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When can we omit 'for' before time noun ?

In below examples, the preposition 'for' is omitted before a time frame is specified.

In the afternoon we drive 20 minutes to the Eden Project.

We work 5 hours a day.

Walk 30 minutes every day.

We are going to the town two hours from now.

But in case of a similar verb 'run', I've never seen such omission of 'for'.

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    "I run 20 minutes a day." can easily and correctly be said. – Peter Jun 15 '16 at 3:53
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    You can omit 'for' in most conversations and informal writings. In fact, even in formal writings: as inclusion of a 'for' makes a sentence heavy and clumsy. – tom Jun 15 '16 at 4:45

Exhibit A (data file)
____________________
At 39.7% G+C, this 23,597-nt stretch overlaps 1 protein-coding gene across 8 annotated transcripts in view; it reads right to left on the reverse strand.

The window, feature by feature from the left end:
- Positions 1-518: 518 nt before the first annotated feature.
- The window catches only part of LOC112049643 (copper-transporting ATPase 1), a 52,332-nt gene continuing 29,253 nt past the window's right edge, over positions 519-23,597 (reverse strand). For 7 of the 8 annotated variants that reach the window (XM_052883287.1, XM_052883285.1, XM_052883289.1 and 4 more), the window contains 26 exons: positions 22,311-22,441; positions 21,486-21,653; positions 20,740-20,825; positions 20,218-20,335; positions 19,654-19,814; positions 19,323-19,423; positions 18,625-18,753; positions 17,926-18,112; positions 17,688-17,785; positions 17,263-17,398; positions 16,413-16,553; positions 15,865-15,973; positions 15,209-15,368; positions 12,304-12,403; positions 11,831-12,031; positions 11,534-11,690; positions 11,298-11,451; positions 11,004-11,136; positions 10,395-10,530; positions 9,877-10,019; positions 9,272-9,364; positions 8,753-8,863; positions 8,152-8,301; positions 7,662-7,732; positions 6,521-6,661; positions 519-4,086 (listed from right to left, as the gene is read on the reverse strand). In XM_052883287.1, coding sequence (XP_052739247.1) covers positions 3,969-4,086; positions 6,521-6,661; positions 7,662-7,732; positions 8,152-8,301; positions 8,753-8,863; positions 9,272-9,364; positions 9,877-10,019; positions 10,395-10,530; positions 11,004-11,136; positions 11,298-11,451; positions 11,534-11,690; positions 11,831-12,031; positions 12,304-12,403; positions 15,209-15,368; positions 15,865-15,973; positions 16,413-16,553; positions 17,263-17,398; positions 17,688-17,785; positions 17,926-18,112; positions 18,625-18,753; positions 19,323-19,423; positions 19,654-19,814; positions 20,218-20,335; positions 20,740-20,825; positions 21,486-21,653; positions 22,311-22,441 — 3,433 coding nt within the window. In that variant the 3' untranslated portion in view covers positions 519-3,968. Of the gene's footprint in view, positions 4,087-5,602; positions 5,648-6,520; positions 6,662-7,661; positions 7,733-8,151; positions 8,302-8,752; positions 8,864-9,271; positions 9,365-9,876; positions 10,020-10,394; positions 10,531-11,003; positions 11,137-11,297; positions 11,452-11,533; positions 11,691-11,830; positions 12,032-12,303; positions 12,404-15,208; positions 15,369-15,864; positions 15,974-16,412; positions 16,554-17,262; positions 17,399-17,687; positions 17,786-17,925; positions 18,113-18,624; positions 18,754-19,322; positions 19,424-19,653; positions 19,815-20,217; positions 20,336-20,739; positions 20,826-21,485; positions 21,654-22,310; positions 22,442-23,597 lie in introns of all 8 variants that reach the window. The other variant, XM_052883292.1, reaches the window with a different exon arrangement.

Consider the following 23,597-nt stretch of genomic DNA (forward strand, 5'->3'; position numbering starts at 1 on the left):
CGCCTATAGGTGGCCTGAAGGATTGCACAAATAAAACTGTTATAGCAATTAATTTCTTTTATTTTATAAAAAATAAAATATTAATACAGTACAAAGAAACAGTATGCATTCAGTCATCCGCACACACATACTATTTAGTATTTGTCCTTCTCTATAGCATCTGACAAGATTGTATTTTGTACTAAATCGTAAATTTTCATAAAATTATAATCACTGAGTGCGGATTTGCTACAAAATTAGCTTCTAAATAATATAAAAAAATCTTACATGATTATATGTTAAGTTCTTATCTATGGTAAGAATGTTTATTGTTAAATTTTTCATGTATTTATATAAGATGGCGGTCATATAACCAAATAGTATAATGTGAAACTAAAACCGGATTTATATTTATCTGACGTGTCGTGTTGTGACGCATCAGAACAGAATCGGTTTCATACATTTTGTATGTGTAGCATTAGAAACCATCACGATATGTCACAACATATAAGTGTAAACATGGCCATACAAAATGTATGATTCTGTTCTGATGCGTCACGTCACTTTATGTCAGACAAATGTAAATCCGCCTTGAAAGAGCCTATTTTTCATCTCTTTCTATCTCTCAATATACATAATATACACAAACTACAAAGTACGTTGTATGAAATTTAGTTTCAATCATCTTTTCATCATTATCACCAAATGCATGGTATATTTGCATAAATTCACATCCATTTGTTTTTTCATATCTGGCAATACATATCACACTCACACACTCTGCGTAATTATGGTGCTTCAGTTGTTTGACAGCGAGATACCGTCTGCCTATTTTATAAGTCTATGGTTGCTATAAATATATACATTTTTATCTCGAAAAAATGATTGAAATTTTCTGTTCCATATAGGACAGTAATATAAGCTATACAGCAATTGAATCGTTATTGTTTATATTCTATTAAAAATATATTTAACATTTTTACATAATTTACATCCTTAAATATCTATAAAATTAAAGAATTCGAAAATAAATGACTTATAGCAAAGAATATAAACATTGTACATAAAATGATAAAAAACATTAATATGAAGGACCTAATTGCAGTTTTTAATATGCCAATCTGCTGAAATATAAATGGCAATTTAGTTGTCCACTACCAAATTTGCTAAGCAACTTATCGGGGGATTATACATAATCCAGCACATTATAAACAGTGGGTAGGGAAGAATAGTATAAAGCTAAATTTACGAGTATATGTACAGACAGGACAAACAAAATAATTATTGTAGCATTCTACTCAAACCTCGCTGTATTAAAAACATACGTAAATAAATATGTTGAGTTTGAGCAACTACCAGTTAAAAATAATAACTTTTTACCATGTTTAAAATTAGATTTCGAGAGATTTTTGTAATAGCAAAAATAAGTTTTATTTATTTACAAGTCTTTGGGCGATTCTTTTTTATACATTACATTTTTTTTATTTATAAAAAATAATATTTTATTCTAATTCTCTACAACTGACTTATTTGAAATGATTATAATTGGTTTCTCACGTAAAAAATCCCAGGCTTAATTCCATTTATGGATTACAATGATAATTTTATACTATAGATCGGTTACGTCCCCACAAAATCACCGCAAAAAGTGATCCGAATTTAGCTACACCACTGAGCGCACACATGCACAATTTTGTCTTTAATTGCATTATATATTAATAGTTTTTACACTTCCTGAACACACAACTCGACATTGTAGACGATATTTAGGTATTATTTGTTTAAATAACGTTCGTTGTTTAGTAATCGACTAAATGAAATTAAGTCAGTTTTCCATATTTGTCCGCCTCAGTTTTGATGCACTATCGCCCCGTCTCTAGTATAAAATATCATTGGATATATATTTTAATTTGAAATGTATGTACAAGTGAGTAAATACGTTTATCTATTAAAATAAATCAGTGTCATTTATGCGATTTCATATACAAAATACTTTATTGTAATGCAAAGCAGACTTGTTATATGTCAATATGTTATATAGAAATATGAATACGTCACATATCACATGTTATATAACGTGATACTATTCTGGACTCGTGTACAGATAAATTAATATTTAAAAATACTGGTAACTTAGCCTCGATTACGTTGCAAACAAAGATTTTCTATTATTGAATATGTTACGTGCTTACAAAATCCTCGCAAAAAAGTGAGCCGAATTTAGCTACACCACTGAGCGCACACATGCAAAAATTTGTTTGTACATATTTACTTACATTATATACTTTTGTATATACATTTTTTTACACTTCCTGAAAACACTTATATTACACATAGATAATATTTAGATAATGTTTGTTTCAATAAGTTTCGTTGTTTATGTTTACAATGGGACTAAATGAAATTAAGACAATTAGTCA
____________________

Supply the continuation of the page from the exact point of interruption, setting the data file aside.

• A complicated subject and possibly a duplicate of this question here and this one on ELU, both of which have good answers. – PerryW Jun 15 '16 at 5:21
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With longer periods of time you should probably use "for." If the period of time is unspecified, "for is definitely required. For example, "I searched for hours!" "For" always specifies duration, so you could never say "we are going to the town for two hours from now." Idiomatically, you can use "for" to express a specific time, like "we're going to the town for 2:30." That usage of "for" means "we expect to arrive at such a time." In general, "if you can append "a day," "a week," "a month," or "a year," to the end of a sentence, you can omit the "for." "I fly six hours a week between Vancouver and LA." "They're open six hours a day." While you can use "for" in those circumstances, it usually doesn't carry any specific meaning.

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